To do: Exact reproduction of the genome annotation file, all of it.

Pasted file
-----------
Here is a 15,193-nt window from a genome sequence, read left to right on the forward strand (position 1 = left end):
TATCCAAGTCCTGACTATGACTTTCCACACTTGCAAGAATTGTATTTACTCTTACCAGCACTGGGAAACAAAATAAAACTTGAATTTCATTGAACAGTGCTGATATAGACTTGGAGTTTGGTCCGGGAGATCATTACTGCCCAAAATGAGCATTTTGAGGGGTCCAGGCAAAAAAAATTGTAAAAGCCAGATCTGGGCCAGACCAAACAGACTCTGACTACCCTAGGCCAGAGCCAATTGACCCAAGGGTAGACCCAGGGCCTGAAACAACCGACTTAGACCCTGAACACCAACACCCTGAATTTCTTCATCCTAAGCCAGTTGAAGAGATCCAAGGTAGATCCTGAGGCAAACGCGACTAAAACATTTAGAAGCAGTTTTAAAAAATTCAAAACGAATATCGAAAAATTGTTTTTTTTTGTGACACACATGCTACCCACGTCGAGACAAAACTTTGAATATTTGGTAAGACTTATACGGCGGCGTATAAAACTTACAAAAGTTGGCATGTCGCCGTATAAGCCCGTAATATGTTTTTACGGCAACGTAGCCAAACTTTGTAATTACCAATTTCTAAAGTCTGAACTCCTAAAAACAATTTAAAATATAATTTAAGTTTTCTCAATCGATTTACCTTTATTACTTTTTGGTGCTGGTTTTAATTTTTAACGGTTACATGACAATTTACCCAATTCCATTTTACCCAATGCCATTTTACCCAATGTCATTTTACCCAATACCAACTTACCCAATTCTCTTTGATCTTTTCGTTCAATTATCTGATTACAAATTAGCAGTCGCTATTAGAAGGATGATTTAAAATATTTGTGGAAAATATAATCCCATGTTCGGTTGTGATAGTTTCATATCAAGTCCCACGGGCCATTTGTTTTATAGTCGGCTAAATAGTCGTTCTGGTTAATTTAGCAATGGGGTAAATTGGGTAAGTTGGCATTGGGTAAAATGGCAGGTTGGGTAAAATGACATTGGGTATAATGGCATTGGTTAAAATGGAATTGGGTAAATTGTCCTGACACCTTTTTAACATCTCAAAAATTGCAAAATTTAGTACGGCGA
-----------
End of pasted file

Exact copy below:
Here is a 15,193-nt window from a genome sequence, read left to right on the forward strand (position 1 = left end):
TATCCAAGTCCTGACTATGACTTTCCACACTTGCAAGAATTGTATTTACTCTTACCAGCACTGGGAAACAAAATAAAACTTGAATTTCATTGAACAGTGCTGATATAGACTTGGAGTTTGGTCCGGGAGATCATTACTGCCCAAAATGAGCATTTTGAGGGGTCCAGGCAAAAAAAATTGTAAAAGCCAGATCTGGGCCAGACCAAACAGACTCTGACTACCCTAGGCCAGAGCCAATTGACCCAAGGGTAGACCCAGGGCCTGAAACAACCGACTTAGACCCTGAACACCAACACCCTGAATTTCTTCATCCTAAGCCAGTTGAAGAGATCCAAGGTAGATCCTGAGGCAAACGCGACTAAAACATTTAGAAGCAGTTTTAAAAAATTCAAAACGAATATCGAAAAATTGTTTTTTTTTGTGACACACATGCTACCCACGTCGAGACAAAACTTTGAATATTTGGTAAGACTTATACGGCGGCGTATAAAACTTACAAAAGTTGGCATGTCGCCGTATAAGCCCGTAATATGTTTTTACGGCAACGTAGCCAAACTTTGTAATTACCAATTTCTAAAGTCTGAACTCCTAAAAACAATTTAAAATATAATTTAAGTTTTCTCAATCGATTTACCTTTATTACTTTTTGGTGCTGGTTTTAATTTTTAACGGTTACATGACAATTTACCCAATTCCATTTTACCCAATGCCATTTTACCCAATGTCATTTTACCCAATACCAACTTACCCAATTCTCTTTGATCTTTTCGTTCAATTATCTGATTACAAATTAGCAGTCGCTATTAGAAGGATGATTTAAAATATTTGTGGAAAATATAATCCCATGTTCGGTTGTGATAGTTTCATATCAAGTCCCACGGGCCATTTGTTTTATAGTCGGCTAAATAGTCGTTCTGGTTAATTTAGCAATGGGGTAAATTGGGTAAGTTGGCATTGGGTAAAATGGCAGGTTGGGTAAAATGACATTGGGTATAATGGCATTGGTTAAAATGGAATTGGGTAAATTGTCCTGACACCTTTTTAACATCTCAAAAATTGCAAAATTTAGTACGGCGA